In fact, transplanting human PBMCs to construct HIV-1 infected mice models have been reported (Kim et al. 2016; Wu et al. 2016). In the Wu's and Kim's models, the NOD.Cg-PrkdcscidIl2rgtm1Wjl/SzJ mice were used, and i.p. injection for engraft was adopted. In our study, the B-NSG (NOD-PrkdcscidIl2rgtm1/Bcgen) mice was used, which are more suitable for the transplantation and growth of human PBMCs and HSCs. Further, we used i.v. injection of PBMCs, instead of their i.p. route. The i.v route has advantages for humanization, by which a significantly higher level of human CD45 cells engraftment can be acquired than that of through i.p. route. The i.v. injection can directly put human PBMCs into the circulation system, whereas for i.p. injection, a period of 7–14 days is required for human PBMCs to drain from the peritoneal cavity into the circulation. Thus, i.v. injection has the ability to engraft higher levels of human PBMCs at lower donor cell doses (5 × 106 cells/mouse used in our study), permitting the better reconstruction; further, i.v. injection permits immediate interaction between the human immune system with the allograft (King et al. 2008). Additionally, for cART-treatment to suppress HIV-1 infection, we used i.p. injection of drugs instead of oral administration in Kim's model, guaranteeing the same dose of drugs per mouse per day.

      To suppress HIV-1 infection in our mice model, the cART regimens composed of nucleoside reverse transcriptase inhibitor TDF, nucleoside reverse transcriptase inhibitor FTC and integrase inhibitor RAL were used. The triple combination of TDF/FTC/RAL is currently used for clinical treatment of patients, therefore, to recapitulate patient treatment, this drug-combination has been widely used in the HIV-infected humanized mice models (Honeycutt et al. 2013; Satheesan et al. 2018).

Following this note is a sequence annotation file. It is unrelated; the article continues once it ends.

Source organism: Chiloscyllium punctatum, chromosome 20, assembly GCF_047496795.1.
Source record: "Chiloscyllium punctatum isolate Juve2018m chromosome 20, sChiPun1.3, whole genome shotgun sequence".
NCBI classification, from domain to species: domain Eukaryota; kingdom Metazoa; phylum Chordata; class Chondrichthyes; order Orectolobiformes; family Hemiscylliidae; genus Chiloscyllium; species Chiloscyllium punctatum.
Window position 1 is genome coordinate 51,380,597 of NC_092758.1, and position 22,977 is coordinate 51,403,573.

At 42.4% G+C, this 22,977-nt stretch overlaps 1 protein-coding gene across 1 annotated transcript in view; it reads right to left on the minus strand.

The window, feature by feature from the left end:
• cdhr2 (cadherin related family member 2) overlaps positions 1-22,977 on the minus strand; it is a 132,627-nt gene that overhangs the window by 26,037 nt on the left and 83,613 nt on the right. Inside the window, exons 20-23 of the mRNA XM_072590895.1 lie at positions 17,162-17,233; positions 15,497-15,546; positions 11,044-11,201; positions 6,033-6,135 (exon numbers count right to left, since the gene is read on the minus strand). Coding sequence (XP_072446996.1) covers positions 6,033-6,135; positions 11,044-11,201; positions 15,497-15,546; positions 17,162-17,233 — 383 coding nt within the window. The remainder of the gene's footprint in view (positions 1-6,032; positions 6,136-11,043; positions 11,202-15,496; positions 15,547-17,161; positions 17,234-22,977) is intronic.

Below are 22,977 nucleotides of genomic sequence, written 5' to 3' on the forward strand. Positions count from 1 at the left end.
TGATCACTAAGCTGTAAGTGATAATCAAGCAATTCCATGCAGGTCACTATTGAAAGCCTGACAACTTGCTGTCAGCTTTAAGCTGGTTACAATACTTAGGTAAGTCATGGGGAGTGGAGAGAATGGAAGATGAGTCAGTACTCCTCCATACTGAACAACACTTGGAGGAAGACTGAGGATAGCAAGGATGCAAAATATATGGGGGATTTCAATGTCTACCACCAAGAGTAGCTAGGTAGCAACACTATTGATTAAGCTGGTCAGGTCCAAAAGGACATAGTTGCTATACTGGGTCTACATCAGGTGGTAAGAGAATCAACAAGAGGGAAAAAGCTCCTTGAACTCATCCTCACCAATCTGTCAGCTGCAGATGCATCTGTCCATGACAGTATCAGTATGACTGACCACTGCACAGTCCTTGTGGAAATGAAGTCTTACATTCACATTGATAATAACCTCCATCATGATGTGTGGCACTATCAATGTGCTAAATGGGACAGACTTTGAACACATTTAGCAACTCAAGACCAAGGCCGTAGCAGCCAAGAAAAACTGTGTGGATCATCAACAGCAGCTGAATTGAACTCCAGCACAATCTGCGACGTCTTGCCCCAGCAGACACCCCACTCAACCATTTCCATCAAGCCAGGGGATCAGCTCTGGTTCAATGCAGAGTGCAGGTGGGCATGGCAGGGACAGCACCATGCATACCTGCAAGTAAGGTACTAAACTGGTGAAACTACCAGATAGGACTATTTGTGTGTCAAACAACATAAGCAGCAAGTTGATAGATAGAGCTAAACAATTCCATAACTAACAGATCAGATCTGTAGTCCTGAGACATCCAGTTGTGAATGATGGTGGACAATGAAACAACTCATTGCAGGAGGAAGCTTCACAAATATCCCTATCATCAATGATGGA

We appreciate that the humanized mouse model also has deficiencies. For example, the engrafted human PBMCs can only differentiate human T cells, not other cells which may affect T cells' functions. A modified strategy that uses human CD34+ hematopoietic stem cell for injection may provide an opportunity to markedly improve the reconstitution of other elements of the human immune system both in tissues and peripheral blood (McDermott et al. 2010; Covassin et al. 2013).

      In summary, in this study, we construct a rapid and convenient humanized mouse model for HIV-1 infection using B-NSG mice. The establishment of HIV-1 infected humanized B-NSG mice not only provides a model to study virus invasion-induced T cell dynamic changes but also offers an effective tool for evaluating antiviral strategies.

    • This work was supported by Grants to JHW from the National Grant Program on Key Infectious Disease (2018ZX10301101-003-002), the Natural Science Foundation of China (NSFC, 81572001, 81873965), the key project from Chinese Academy of Sciences (QYZDB-SSW-SMC059), and grant to WWS from NSFC (31800152). The funders had no role in study design, data collection and analysis, decision to publish, or preparation of the manuscript.

    • TJF, LS and WWS conceived the experiments, designed the experimental flow and performed the experiments. TJF performed statistical analyses. TJF, WWS and JHW wrote the manuscript. TJF, XGY and XJ reviewed the manuscript. WWS and JHW supervised the project. All authors read and approved the final manuscript.

    • The authors declare that they have no conflict of interest.

    • All procedures were conducted in compliance with a protocol approved by the Institutional Animal Care and Use Committee at Institut Pasteur of Shanghai. All experiments were performed in accordance with relevant guidelines and regulations.